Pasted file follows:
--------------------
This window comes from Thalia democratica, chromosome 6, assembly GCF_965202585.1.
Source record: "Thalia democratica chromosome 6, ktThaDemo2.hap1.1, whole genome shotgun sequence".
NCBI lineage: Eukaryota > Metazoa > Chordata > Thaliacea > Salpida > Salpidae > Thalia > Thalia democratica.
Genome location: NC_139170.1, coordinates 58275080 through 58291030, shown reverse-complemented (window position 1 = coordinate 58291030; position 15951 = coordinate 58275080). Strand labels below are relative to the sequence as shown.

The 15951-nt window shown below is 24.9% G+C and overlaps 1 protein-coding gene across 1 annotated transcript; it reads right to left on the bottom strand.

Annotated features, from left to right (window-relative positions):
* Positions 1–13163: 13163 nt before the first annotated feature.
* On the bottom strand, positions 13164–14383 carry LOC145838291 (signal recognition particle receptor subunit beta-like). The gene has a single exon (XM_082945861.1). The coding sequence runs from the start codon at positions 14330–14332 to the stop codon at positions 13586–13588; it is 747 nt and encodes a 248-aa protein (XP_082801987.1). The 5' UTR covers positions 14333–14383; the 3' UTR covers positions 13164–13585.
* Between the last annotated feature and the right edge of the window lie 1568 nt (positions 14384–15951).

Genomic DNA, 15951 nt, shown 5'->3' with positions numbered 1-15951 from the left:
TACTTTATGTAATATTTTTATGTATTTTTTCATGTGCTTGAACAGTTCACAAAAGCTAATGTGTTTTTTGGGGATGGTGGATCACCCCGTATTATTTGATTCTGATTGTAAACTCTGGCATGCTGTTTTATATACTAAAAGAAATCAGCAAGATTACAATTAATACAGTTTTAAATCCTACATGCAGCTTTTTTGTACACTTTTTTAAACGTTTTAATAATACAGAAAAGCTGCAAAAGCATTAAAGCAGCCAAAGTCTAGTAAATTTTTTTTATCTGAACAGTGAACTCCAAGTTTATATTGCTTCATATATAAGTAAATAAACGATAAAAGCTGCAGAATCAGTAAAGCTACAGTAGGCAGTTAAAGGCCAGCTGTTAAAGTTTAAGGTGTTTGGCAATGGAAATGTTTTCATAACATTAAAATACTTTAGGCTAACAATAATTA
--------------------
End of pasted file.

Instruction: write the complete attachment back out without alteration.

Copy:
This window comes from Thalia democratica, chromosome 6, assembly GCF_965202585.1.
Source record: "Thalia democratica chromosome 6, ktThaDemo2.hap1.1, whole genome shotgun sequence".
NCBI lineage: Eukaryota > Metazoa > Chordata > Thaliacea > Salpida > Salpidae > Thalia > Thalia democratica.
Genome location: NC_139170.1, coordinates 58275080 through 58291030, shown reverse-complemented (window position 1 = coordinate 58291030; position 15951 = coordinate 58275080). Strand labels below are relative to the sequence as shown.

The 15951-nt window shown below is 24.9% G+C and overlaps 1 protein-coding gene across 1 annotated transcript; it reads right to left on the bottom strand.

Annotated features, from left to right (window-relative positions):
* Positions 1–13163: 13163 nt before the first annotated feature.
* On the bottom strand, positions 13164–14383 carry LOC145838291 (signal recognition particle receptor subunit beta-like). The gene has a single exon (XM_082945861.1). The coding sequence runs from the start codon at positions 14330–14332 to the stop codon at positions 13586–13588; it is 747 nt and encodes a 248-aa protein (XP_082801987.1). The 5' UTR covers positions 14333–14383; the 3' UTR covers positions 13164–13585.
* Between the last annotated feature and the right edge of the window lie 1568 nt (positions 14384–15951).

Genomic DNA, 15951 nt, shown 5'->3' with positions numbered 1-15951 from the left:
TACTTTATGTAATATTTTTATGTATTTTTTCATGTGCTTGAACAGTTCACAAAAGCTAATGTGTTTTTTGGGGATGGTGGATCACCCCGTATTATTTGATTCTGATTGTAAACTCTGGCATGCTGTTTTATATACTAAAAGAAATCAGCAAGATTACAATTAATACAGTTTTAAATCCTACATGCAGCTTTTTTGTACACTTTTTTAAACGTTTTAATAATACAGAAAAGCTGCAAAAGCATTAAAGCAGCCAAAGTCTAGTAAATTTTTTTTATCTGAACAGTGAACTCCAAGTTTATATTGCTTCATATATAAGTAAATAAACGATAAAAGCTGCAGAATCAGTAAAGCTACAGTAGGCAGTTAAAGGCCAGCTGTTAAAGTTTAAGGTGTTTGGCAATGGAAATGTTTTCATAACATTAAAATACTTTAGGCTAACAATAATTA